Bob Dylan’s "The 1966 Live Recordings," an affordable 36-CD set, will be unleashed on Friday, 50 years after the fact. Finally, after the rumors, the legends, the misinformation, and the bootlegs, it will be available to all.This massive collection of groundbreaking live concerts, mostly professionally recorded, is a mix of previously uncirculated recordings with a handful that have been traded for years. It’s not for everybody, but it should be.


When Dylan famously “went electric” at the Newport Folk Festival in July, 1965, the battle lines were drawn. A year later, after a mysterious motorcycle mishap, it was all over.

In the process, not only did Dylan predict punk, Americana, psychedelia, heavy metal, and the “rock concert” as we know it, he changed the face of popular music. But of course, if you’re reading this, you already knew that.

The main reason Dylan and Columbia have been forced into releasing this material is a legal one. In parts of Europe, there are archaic laws which dictate that after 50 years, the copyright expires and enters the public domain. In other words, if Sony did not release them, anyone who was able toget their hands on them, could.

The Beatles

It’s interesting to compare this tour -- Dylan’s last until 1974 -- to the Beatles final tour ever, which also took place in 1966. A Beatles’ show included 11 songs, and lasted about half an hour.

Dylan’s basic 1966 setlist featured 15 songs -- seven solo acoustic, eight backed by The Hawks (later The Band) -- and they generally played three times as long. The Beatles didn’t even try to replicate anything from their new album, "Revolver,"although they did perform their recent single, “Paperback Writer.” One third of the songs in Dylan’s set would have been unfamiliar to his audience.

The Beatles were battling to be heard in gigantic baseball stadiums, using only tiny amplifiers against a backdrop of screaming teenaged girls. Dylan and The Hawks played mostly theaters, with loud equipment trying to drown out an audience split being enthusiastic fans and jilted folkies. Capitol Records recorded only a few Beatles concerts.

Columbia (CBS) periodically tried with Dylan, including a handful here. In concert, the Fabs were waning while Bob was thriving. The Beatles were more popular than Jesus. Dylan was “Judas.”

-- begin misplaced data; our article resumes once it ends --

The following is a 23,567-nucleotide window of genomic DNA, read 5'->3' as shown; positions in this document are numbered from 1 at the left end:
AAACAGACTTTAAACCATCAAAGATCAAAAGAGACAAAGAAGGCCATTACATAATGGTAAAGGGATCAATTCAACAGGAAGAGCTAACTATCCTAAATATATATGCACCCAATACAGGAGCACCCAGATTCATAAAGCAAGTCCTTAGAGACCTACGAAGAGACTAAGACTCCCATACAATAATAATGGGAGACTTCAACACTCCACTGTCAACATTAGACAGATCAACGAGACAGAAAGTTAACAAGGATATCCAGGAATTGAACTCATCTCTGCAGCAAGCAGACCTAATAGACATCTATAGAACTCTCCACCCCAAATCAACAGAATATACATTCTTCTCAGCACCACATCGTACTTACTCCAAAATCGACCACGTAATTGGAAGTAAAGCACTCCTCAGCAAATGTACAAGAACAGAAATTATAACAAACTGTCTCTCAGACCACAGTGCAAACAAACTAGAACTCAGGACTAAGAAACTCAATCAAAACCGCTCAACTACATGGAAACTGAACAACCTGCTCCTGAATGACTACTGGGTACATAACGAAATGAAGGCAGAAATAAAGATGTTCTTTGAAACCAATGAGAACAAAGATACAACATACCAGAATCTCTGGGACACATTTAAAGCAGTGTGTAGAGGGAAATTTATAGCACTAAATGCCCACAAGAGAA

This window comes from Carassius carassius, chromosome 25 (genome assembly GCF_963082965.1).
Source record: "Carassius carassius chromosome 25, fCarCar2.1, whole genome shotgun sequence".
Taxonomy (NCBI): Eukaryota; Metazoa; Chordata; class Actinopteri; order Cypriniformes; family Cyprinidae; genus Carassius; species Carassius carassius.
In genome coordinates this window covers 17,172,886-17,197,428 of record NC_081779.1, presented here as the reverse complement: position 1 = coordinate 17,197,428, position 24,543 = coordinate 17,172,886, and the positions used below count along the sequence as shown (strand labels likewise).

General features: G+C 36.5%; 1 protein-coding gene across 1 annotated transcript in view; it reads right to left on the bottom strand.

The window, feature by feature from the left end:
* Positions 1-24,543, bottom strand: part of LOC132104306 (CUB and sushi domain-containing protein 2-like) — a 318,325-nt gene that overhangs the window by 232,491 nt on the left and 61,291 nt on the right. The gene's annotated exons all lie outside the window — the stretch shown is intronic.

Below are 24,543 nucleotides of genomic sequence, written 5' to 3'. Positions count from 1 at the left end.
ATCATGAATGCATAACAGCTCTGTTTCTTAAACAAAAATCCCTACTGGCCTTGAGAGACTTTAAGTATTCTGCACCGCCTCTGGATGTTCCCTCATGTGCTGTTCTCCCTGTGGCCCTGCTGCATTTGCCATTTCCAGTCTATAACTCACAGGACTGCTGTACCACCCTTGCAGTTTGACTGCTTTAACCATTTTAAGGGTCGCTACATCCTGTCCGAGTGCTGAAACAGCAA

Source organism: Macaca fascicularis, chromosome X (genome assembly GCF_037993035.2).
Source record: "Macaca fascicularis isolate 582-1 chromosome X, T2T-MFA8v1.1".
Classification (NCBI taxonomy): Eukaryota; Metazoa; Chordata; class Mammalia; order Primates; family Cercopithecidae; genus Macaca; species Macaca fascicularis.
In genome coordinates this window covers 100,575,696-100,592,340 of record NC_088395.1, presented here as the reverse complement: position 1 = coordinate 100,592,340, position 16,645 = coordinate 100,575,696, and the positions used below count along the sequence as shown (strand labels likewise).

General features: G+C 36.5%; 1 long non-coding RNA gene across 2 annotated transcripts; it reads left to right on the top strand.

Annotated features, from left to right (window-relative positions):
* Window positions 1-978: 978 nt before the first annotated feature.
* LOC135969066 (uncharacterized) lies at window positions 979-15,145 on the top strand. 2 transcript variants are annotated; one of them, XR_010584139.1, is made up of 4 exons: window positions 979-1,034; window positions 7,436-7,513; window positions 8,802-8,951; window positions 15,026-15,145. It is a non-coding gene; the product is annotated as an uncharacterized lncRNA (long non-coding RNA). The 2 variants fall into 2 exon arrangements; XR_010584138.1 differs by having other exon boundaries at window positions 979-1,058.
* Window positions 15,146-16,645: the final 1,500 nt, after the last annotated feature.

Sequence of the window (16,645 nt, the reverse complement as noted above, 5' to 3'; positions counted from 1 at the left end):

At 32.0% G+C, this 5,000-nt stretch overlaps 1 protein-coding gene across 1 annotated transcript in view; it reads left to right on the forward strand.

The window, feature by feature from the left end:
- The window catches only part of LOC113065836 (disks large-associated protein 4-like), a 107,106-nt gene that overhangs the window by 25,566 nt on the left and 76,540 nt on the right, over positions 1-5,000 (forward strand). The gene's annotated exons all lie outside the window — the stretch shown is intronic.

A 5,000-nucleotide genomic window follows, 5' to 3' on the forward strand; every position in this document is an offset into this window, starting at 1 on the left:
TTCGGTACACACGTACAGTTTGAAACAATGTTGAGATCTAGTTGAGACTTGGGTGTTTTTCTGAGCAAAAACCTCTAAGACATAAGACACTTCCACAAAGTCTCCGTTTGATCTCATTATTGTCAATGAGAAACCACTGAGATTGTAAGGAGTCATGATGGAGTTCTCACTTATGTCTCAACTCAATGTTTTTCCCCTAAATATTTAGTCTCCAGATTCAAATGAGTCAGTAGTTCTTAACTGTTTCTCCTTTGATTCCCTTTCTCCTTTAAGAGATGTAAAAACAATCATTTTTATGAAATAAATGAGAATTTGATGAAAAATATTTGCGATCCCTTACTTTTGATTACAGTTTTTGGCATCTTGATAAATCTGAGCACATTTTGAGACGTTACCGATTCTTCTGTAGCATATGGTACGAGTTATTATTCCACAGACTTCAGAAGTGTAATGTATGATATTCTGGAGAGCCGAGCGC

Dylan was so far ahead of the curve in 1966, there was no one even remotely near his aura. These recordings capture the counterculture’s zeitgeist. Musically, it’s like Louis Armstrong leaving New Orleans to influence the Chicago scene, or, later, the Ramones’ bicentennial London show, or the Sex Pistols’ Manchester debut. Culturally, however, it was more like Sherman’s “March to the Sea,” a bloody battle through enemy territory, blazing a trail and scorching the earth, leaving its mark for others to see.

The recordings here are a marvel. Some are CBS stereo recordings, while most are mono soundboards which, in some ways, sound even better. Even the last five CDs, all audience recordings, are essential, since you can hear the audience’s reactions, which is half the fun. By listening to (mostly) the same 15 songs over and over again, certain truths emerge. Dylan remembered 99% of his complex lyrics. His honeyslide vocals in the acoustic set predicted his upcoming “Country” phase. His harmonica solos are so well timed. The Hawks play with such precision that even the slightest change jolts you.

However, it’s the electric setsthat remain, with Dylan’s voice capturing the outrage of post-Atom bomb youth, Vietnam protesters, Civil Rights marchers, drug takers, sexual revolutionaries, and a new subculture about to find love, only to resort to violence and be exploited by “The Man.”

"The 1966 Live Recordings" are not for everyone.

It’s only the greatest collection of recordings ever assembled into one box set. Not only for its music, but for it’s place in history. The future started here.

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